It’s very difficult to calculate exactly how much each album cost to make. The fact that I run a business out of the same studio complicates matters. I was planning to include the cost of hardware and software used only for my albums, but that got messy fast. Subtracting the cash I received from gear I later sold is no problem, but then to make an apples-to-apples comparison, I’d need to also subtract out the value of gear I still own. To keep it simple, I decided not to factor in the cost of any computer or musical equipment, which total $88,000!

Items included in album costs:

  • CD replication
  • Graphic design
  • Mechanical royalties (monies paid to the writers of songs I cover)
  • Mastering (before I started to do it myself)
  • Outside studio fees
  • Hiring musicians (only for Something Beautiful)

Items not included in album costs:

  • Computer or musical equipment
  • Promotion (print ads, radio promo, web site hosting, contest entry fees, etc)
  • Mailing costs
  • Bank charges and transaction fees

Sketches in Grey

Sketches in Grey

These figures include both my initial pressing of 500 units, and my remastered pressing of 1,000.

$2,976 replication
$819 graphic design
$456 mastering (first edition only)

Total cost: $4,251
Sales since 1994: $9,340
Net profit: $5,089

Tuesday Song

Tuesday Song

The piano was recorded at an outside studio, where we also did the mastering. I pressed 1,000 units.

$3,058 replication and graphic design
$1,091 outside studio

Total cost: $4,149
Sales since 1997: $7,139
Net profit: $2,990

Perfect Tears

Perfect Tears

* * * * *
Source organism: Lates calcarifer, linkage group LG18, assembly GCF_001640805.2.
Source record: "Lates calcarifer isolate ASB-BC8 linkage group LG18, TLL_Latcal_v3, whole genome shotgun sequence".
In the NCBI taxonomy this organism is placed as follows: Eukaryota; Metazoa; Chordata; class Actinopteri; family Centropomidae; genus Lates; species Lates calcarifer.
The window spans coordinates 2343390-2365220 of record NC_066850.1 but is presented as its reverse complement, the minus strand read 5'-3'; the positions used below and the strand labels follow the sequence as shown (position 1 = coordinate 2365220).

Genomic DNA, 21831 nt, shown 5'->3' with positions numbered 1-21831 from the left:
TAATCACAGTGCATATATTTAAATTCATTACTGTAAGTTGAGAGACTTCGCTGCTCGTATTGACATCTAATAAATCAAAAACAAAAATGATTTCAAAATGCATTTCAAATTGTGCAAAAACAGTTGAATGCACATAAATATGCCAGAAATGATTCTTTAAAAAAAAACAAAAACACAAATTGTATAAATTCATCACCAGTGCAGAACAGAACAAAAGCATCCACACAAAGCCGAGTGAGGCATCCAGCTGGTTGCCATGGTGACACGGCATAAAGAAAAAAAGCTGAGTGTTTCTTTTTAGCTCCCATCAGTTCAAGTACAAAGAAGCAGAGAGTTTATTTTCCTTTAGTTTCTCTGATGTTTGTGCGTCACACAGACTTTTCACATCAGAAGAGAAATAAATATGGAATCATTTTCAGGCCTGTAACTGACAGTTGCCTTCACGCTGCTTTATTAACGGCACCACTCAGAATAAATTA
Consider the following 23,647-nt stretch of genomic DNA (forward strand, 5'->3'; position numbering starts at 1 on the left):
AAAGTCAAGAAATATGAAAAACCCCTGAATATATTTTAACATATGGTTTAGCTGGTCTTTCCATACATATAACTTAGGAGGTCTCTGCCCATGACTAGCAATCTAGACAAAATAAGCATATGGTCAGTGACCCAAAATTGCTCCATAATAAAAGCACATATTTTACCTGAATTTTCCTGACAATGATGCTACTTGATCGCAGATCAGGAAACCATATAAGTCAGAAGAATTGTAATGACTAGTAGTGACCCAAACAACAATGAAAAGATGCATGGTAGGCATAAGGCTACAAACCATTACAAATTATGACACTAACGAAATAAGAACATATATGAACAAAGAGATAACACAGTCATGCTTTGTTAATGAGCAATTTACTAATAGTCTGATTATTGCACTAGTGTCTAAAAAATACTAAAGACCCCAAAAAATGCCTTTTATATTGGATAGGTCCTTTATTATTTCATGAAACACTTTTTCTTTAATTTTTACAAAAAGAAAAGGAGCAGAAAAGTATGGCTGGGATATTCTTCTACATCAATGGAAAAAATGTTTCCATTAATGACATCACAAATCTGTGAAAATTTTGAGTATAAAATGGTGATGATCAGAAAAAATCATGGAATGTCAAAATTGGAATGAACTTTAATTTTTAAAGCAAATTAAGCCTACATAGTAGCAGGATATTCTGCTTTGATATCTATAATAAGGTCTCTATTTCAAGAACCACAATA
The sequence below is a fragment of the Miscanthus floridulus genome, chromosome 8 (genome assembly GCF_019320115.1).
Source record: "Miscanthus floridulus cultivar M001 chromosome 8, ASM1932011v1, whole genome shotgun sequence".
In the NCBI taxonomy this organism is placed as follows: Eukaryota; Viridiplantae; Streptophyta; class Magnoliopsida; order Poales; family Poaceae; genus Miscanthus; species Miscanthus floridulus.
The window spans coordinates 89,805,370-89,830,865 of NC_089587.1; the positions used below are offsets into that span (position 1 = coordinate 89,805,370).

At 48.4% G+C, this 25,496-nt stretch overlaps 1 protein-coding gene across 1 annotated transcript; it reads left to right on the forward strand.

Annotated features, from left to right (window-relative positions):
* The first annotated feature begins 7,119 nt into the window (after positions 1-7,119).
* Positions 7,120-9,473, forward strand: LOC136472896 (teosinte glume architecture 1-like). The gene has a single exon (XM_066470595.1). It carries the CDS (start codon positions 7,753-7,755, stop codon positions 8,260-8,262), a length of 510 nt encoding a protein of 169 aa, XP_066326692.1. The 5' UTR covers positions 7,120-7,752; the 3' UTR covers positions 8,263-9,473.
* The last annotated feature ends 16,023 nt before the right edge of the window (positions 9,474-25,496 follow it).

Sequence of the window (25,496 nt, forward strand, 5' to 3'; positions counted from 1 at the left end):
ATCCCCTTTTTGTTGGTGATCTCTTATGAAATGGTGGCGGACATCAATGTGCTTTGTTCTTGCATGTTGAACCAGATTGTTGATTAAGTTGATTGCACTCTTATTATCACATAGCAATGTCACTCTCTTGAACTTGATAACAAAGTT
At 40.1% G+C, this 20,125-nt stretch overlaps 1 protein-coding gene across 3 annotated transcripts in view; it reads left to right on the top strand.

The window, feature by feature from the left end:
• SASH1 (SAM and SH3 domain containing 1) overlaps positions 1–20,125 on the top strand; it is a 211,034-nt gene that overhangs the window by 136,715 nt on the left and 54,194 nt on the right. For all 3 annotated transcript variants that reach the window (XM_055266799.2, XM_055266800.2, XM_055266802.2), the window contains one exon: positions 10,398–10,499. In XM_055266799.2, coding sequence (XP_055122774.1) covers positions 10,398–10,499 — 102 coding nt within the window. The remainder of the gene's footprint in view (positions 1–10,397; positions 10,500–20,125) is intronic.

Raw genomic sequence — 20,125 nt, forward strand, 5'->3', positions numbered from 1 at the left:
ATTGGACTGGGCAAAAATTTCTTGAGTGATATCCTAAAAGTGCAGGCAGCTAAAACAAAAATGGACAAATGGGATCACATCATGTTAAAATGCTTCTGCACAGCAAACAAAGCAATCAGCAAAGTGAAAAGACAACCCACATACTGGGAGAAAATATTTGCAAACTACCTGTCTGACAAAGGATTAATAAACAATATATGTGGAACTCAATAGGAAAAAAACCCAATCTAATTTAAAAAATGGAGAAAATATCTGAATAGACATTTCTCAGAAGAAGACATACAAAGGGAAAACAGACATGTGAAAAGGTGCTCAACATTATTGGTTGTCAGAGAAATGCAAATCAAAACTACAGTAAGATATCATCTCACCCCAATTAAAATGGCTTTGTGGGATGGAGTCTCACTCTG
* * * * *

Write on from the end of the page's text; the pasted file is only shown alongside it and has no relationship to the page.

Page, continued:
I really thought I could sell all 2,000 units!

$2,897 replication
$1,500 graphic design

Total cost: $4,397
Sales since 1999: $5,617
Net profit: $1,220

Life's Fairytale

Life’s Fairytale

The replication company went bankrupt before I could pay them for the 1,000 units.

$200 graphic design
$113 mechanical royalties

Total cost: $313
Sales since 2001: $4,943
Net profit: $4,630

Something Beautiful

Something Beautiful

This one would’ve been even more expensive if I hadn’t bartered with the drummer, Jonathan Moffett.

$1,438 replication (1,000 units)
$500 graphic design
$2,248 musicians
$750 outside studio
$680 engineer
$50 vibraphone rental

Total cost: $5,666
Sales since 2002: $3,451
Net loss: $2,215

Color Theory presents Depeche Mode

Color Theory presents Depeche Mode

The Super Jewel box and rights paid to Martin Gore made for an expensive 1,200 units.

$3,004 replication and graphic design
$1,192 mechanical royalties
$325 photography

Total cost: $4,521
Sales since 2003: $15,454
Net profit: $10,933

The Thought Chapter

It costs a lot less to produce a CD these days, but 1,000 Digipaks isn’t the cheapest option.

$2,328 replication and graphic design
$400 artwork
$106 mechanical royalties

Total cost: $2,834
Sales since 2008: $3,973
Net profit: $1,139

The Sound

Since I won CD replication for the album through the John Lennon Songwriting Contest, my expenses were very low – not factoring in 600 hours of my time, of course!

$500 cover image licensing
$590 graphic design
$130 mechanical and digital royalties

Total cost: $1,220
Sales since 2010: $3,895
Net profit: $2,675

You may be tempted to add these numbers together to generate a total profit/loss figure for the band, but it wouldn’t even be close. I can’t come up with a simple way to calculate it, but just factoring in the amount I’ve spent on promotion more than knocks out any profit from the albums. Good thing I’m not in this for the money!